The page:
You can hear the company ”Steel Converters” long before you can actually see it, the angle grinders, the hammering, the sound of steel dumped on steel. Led by the sound I soon find my way through the gate to a business, where welding sparks are flying in all directions.
I am somewhere along Thika Road, one of the main roads in Nairobi, which is now being expanded and improved by the in Africa ever present Chinese, who always knew where to make a buck. A better road means access, and access means that prices for plots and houses already are on their way up. And that’s a problem for James Gathuni, the owner of “Steel Converters”.
- I had planned to buy a piece of land, but because of lack of funding, it was sold before I could do anything, he says.
James Gathuni has a good business, and he would be the last to complain about his life. But like everyone else he wants to make it bigger, and on the present location it’s not possible. Not only because of close neighbors on all sides, but the place is not safe at night, machines get stolen because of the open-air yard, where all production takes place come rain or shine. And James Gathuni desperately wants new machines, because he has a plan for his business.
- Look, you see those plates out there, he says, and points out into the yard. They are part of the scaffolding for building sites. Construction is going on everywhere in Kenya, and once I convince the owners to buy my scaffolding the next step is to convince them that I should also be their provider of steel frames for the windows. But for that I need new and expensive machines, says Gathuni, who would also like to begin manufacturing frames for trucks.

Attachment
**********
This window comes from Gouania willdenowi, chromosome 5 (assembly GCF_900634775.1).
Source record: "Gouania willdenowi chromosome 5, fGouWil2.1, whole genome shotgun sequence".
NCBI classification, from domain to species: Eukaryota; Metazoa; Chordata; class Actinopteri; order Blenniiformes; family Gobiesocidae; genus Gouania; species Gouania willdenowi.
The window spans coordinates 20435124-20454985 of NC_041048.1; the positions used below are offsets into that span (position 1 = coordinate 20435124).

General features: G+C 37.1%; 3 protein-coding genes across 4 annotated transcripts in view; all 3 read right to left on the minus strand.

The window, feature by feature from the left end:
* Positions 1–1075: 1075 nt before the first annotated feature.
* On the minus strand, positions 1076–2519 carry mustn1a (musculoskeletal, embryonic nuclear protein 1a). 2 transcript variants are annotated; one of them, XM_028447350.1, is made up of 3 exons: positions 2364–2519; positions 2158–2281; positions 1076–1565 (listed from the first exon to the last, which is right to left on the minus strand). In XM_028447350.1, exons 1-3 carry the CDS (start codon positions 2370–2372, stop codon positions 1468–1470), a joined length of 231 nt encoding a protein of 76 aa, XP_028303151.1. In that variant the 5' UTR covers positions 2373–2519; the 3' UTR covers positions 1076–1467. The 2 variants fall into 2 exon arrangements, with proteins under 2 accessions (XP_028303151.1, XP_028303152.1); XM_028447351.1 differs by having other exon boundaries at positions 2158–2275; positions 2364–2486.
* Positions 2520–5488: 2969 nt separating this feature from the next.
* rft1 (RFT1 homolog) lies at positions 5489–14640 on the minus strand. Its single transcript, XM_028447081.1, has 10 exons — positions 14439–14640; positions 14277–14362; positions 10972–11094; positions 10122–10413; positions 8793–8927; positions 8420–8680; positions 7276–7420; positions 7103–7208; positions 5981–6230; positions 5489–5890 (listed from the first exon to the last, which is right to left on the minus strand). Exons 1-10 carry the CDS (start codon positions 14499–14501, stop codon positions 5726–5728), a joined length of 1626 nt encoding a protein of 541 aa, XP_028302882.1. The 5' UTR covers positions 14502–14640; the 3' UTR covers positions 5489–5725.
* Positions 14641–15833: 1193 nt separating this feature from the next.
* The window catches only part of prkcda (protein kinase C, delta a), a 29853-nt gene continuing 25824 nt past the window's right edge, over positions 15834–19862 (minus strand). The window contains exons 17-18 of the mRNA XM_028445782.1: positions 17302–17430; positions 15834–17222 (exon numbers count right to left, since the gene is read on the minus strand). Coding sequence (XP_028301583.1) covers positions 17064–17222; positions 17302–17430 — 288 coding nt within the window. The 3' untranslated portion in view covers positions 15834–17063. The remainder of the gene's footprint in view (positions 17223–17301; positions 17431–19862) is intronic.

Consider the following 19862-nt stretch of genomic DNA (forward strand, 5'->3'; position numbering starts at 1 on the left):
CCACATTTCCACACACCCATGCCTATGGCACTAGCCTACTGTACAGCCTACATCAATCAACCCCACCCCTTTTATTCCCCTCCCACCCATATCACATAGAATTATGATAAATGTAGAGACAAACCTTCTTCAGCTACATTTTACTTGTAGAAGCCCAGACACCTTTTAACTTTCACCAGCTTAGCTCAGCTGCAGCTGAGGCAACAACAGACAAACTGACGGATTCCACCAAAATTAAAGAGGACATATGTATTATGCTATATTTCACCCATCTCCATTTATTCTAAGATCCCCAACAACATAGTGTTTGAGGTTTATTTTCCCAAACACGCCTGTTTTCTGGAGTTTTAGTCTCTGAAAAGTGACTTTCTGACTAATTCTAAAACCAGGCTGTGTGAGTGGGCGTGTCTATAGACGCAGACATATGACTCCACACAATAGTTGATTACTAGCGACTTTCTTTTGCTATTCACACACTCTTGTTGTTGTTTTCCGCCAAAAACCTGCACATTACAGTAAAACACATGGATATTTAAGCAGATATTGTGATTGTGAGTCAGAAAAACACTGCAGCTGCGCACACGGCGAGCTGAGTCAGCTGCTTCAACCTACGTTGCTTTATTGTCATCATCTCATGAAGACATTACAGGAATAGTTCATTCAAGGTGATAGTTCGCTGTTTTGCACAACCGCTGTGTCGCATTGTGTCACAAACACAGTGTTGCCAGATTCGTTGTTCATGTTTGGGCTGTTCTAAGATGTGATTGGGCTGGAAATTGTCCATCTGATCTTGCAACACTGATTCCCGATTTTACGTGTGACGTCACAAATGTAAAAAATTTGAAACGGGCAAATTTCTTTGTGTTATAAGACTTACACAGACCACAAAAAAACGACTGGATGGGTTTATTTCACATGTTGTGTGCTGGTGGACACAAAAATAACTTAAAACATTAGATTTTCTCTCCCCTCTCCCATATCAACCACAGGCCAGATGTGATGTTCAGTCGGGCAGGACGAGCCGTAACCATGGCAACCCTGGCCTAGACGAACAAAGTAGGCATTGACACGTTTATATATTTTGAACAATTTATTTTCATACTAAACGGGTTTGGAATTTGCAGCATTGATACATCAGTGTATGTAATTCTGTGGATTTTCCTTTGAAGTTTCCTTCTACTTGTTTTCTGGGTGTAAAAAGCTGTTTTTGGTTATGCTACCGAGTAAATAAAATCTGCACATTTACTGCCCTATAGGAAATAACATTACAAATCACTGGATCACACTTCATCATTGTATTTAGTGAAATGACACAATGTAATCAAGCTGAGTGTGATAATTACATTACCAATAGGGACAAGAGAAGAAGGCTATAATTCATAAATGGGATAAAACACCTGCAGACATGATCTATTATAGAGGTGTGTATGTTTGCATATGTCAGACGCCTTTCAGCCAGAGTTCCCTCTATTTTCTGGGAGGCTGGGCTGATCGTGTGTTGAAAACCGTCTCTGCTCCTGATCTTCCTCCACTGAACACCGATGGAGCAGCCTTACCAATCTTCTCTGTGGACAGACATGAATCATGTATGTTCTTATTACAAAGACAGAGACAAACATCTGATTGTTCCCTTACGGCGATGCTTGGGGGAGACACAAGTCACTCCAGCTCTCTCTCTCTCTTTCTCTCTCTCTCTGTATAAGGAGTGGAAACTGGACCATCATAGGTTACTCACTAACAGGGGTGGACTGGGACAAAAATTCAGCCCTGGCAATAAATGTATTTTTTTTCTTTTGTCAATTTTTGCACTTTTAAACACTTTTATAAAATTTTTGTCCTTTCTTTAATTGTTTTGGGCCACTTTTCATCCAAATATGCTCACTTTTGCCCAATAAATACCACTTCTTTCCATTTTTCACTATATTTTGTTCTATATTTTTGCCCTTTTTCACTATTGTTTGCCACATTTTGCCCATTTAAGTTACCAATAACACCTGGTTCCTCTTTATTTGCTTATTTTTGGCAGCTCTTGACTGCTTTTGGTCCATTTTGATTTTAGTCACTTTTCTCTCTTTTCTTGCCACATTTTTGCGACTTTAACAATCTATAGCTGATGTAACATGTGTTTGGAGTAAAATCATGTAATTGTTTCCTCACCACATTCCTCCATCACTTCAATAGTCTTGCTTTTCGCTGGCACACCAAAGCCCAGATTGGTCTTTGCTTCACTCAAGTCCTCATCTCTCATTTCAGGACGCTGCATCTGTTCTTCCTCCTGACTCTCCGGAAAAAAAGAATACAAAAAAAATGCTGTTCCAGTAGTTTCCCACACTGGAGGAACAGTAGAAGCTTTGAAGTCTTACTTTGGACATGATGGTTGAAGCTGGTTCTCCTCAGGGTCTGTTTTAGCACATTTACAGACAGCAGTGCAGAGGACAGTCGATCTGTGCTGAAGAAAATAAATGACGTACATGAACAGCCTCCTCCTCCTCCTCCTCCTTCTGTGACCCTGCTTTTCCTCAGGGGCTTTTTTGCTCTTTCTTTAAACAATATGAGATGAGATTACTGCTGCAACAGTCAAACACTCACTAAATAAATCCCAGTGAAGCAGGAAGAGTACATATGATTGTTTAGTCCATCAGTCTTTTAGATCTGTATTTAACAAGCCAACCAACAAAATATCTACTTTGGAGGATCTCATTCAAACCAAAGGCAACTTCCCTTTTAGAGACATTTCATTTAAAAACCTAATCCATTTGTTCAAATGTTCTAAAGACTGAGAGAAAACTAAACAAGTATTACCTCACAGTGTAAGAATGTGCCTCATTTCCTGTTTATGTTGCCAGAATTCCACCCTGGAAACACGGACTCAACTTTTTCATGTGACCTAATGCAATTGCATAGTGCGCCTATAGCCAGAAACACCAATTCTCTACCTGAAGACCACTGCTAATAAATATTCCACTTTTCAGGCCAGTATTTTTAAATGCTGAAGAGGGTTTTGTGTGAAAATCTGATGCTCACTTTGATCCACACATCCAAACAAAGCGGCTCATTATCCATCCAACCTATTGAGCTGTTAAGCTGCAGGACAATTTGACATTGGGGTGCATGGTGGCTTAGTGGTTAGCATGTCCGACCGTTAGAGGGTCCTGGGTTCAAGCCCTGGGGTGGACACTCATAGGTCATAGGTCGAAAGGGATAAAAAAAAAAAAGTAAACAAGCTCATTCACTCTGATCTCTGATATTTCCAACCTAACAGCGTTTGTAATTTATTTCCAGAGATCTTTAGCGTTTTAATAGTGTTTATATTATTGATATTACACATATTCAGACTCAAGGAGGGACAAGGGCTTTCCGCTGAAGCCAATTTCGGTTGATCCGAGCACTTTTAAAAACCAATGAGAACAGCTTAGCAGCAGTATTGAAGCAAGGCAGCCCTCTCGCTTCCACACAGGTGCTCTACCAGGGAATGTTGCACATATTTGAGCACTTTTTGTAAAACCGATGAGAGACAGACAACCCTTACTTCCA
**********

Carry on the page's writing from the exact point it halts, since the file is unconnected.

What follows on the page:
At the moment he has six employees, but he has a vision.
- If I get the machines I need, I would really like to create a vocational college where young men can be taught the trade. They would have to pay for it, but I think it would be a win-win situation, because I would be able to offer them work and education. There are so many unemployed young men with a lot of energy in this country, and I want them to help themselves, he says.
James Gathuni is on his second loan (EUR 7,656) from Growth Africa and MYC4, and the repayment is on track. His first loan (EUR 5,056) was paid back in April this year. He started out years ago with a loan from Smep, but eventually they could not meet his need for money, so he switched to Growth Africa in 2009.
Loan officer from Growth Africa John Mbugua says that James Gathunis business is a very fine one. But the challenge for him is that he doesn’t always have the money to buy the materials, when customers place their orders, which is a frustrating situation. Cash at hand is a must for a business like “Steel Converters”.
But first of all Mr. Gathuni needs to join the ranks of those who have a computer. How it is possible to run a business today without one can be hard to comprehend. A quick look around the tiny office reveals no PC.
- I know, I know, it has top priority now. It would make access to customers much easier, it would save me a lot of time, he says.
And it would save him from spending hours in traffic jam on Thika Road.